What does an effective teacher evaluation system look like?

Thanks in large part to the research of Dr. William Sanders at the University of Tennessee, that state has been using value-added models of teacher evaluation for years. When Educational Testing Service researcher Laura Goe was a seventh-grade special education teacher in Memphis, she would receive her value-added district ranking as a simple number on a piece of paper. No explanation. No suggestions for improvement. Just a number.

At a different point in the school year, she would be observed by her supervisor. He would later provide a checklist and a description of what he saw in her classroom. No explanation. No suggestions for improvement. Just an essay.

“Neither of those activities helped my practice in any way,” Goe recalled. “Value-added was not something I could make sense of—my administrator couldn’t tell me what the number meant.”

That experience and years of research have convinced Goe that the ultimate goal of all educator evaluation should be to improve teaching and learning.

Arthur Wise, president emeritus of the National Council for Accreditation of Teacher Education,  agreed. 

“We do not use good procedures for hiring, assigning, and building human capital of teachers once they are in our schools,” he noted.  “There is a gigantic need for improvement.”

So what has worked? What can work?

“Peer assistance and remediation systems have been found extremely effective for improving the performance of low-performing beginners or moving them out of the profession,” explained Wise, who also strongly recommended the National Board for Professional Teaching Standards (NBPTS) as a comprehensive evaluation system.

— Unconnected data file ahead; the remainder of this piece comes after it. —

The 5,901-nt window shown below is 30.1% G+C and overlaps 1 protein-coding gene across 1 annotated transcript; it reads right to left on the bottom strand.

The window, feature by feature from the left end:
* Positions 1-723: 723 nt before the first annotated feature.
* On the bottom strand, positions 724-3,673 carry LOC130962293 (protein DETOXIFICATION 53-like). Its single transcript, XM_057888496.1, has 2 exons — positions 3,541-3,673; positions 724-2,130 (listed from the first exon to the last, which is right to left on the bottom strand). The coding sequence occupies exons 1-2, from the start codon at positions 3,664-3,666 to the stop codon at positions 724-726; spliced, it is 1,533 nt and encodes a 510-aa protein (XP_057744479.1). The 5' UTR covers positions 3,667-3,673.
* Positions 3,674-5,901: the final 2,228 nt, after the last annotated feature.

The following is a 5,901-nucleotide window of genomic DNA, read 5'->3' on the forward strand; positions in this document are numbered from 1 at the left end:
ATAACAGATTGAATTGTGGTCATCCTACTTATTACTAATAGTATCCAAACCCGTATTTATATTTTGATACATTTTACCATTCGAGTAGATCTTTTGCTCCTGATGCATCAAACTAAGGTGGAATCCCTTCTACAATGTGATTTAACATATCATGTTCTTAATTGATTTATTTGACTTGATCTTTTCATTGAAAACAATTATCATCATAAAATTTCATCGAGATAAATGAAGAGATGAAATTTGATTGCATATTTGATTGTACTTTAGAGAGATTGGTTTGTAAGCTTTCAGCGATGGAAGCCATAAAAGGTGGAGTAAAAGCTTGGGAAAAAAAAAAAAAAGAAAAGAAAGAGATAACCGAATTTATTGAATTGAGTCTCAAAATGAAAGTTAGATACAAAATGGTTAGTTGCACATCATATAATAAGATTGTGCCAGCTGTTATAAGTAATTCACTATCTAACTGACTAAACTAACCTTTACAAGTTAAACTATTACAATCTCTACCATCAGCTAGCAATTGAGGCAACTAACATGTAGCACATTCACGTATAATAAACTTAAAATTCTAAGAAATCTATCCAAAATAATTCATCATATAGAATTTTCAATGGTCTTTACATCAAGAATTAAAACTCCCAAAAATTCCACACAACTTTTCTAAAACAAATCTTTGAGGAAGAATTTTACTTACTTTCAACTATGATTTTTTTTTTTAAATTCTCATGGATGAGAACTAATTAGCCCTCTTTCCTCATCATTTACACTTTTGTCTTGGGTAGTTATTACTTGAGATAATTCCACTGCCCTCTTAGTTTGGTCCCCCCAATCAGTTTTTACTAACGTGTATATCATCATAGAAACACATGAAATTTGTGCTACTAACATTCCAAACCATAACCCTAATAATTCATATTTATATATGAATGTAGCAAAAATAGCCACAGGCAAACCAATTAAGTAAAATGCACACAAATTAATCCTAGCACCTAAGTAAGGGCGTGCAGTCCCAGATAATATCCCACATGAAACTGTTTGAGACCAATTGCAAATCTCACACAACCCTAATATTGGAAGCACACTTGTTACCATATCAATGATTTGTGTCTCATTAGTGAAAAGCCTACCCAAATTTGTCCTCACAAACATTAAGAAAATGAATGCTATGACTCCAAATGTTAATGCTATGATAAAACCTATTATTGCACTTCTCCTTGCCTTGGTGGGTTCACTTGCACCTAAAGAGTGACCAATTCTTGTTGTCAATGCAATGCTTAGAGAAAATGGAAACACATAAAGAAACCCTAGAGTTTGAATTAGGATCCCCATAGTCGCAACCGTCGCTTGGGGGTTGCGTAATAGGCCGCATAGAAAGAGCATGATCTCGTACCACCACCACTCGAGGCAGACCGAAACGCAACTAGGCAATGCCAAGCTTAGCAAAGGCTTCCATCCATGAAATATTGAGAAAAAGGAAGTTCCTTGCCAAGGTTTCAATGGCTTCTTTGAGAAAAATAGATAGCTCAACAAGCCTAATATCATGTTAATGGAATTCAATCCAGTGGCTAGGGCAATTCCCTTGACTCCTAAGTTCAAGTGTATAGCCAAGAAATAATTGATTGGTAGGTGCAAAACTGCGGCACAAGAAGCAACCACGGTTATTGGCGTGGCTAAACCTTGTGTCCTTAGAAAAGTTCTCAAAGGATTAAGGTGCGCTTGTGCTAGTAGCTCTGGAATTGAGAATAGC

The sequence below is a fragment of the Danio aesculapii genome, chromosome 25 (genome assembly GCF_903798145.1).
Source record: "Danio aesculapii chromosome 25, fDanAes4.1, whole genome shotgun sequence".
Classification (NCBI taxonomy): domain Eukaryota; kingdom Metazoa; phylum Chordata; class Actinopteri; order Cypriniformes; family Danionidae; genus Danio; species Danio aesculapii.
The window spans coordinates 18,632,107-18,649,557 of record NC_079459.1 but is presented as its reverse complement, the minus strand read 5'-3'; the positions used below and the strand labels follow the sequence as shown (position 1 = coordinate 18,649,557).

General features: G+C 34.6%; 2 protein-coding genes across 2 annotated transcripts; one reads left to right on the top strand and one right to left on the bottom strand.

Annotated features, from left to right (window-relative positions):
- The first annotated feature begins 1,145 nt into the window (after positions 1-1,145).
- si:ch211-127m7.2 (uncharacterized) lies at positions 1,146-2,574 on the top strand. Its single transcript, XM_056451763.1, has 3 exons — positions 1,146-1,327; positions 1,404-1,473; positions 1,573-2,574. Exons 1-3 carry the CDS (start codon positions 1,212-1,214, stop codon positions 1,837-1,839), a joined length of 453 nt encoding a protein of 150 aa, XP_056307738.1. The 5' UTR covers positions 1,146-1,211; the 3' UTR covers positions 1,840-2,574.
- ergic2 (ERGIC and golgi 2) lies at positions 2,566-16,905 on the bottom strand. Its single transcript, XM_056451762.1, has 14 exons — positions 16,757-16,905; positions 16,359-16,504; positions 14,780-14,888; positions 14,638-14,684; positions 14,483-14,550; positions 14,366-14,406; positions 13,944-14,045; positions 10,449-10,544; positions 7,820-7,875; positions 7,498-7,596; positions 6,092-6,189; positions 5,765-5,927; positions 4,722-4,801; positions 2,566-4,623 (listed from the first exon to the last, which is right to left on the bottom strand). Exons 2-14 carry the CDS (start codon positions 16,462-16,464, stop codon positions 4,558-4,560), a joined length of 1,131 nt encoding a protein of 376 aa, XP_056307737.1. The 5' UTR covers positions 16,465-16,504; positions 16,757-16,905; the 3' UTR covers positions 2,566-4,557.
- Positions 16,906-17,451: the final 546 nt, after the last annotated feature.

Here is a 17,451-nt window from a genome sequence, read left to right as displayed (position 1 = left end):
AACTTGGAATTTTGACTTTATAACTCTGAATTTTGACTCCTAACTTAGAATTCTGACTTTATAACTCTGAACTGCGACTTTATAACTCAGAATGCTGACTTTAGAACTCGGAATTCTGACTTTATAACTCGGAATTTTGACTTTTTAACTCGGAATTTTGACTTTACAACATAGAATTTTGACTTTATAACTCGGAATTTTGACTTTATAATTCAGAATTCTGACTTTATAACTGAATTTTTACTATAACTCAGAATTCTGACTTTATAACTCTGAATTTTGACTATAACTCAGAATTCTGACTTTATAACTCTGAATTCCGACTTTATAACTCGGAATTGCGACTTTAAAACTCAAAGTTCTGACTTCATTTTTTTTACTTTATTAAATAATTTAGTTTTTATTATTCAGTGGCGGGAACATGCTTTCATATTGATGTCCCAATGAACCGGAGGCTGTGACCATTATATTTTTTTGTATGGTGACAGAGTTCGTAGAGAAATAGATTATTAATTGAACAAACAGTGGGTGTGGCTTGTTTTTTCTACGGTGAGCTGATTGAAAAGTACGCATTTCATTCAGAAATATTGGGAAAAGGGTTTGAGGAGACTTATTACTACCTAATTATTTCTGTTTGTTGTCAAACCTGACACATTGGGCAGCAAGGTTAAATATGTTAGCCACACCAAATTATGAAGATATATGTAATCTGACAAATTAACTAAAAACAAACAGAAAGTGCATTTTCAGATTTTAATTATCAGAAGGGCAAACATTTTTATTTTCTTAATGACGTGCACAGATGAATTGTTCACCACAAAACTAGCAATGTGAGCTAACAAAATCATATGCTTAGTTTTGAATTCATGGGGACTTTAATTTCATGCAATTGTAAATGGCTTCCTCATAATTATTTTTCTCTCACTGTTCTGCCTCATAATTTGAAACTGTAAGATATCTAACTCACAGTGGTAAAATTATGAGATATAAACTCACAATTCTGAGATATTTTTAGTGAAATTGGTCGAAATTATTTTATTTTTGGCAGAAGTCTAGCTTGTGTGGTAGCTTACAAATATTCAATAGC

“NBPTS was carefully designed and represents a long and sustained developmental approach. It’s a measure that’s reliable and valid, but it turns out to be pretty expensive.”

Wise compared National Board Certification to the systems found in other fields such as architecture and medicine where certificates are accepted at face value throughout the professional’s career.

“So many teachers have told me that National Board Certification is the best PD they’ve ever had and that it changed their teaching forever,” Goe added.

Unfortunately, policymakers are looking for something simpler and cheaper.

“They want a giant multiple regression equation to do the same job at a fraction of the cost,” Wise chuckled.

According to Goe, all quality evaluation systems feature these measures that help teachers grow:

  • Measures that motivate teachers to examine their own practice against specific standards
  • Measures that allow teachers to participate in or co-construct the evaluation (such as portfolios/evidence binders).
  • Measures that give teachers opportunities to discuss the results with evaluators, administrators, colleagues, teacher learning communities, mentors, coaches, etc.
  • Measures that are directly and explicitly aligned with teaching standards.
  • Measures that are aligned with professional development offerings.
  • Measures that include protocols and processes that evaluators and teachers can examine, comprehend, and discus

Believe it or not, creating these measures may be the easy part. Implementing them is another matter. “Policymakers are pushing VAM and nothing else,” Goe points out. And they are pushing for it now.

Still, an effective teacher evaluation system requires educator buy-in, research-supported measures, and the resources to support implementation of the plan. In its current form, VAM offers few if any of these features. And its final product—a score or ranking on a piece of paper—seems far removed from a teacher’s interaction with children.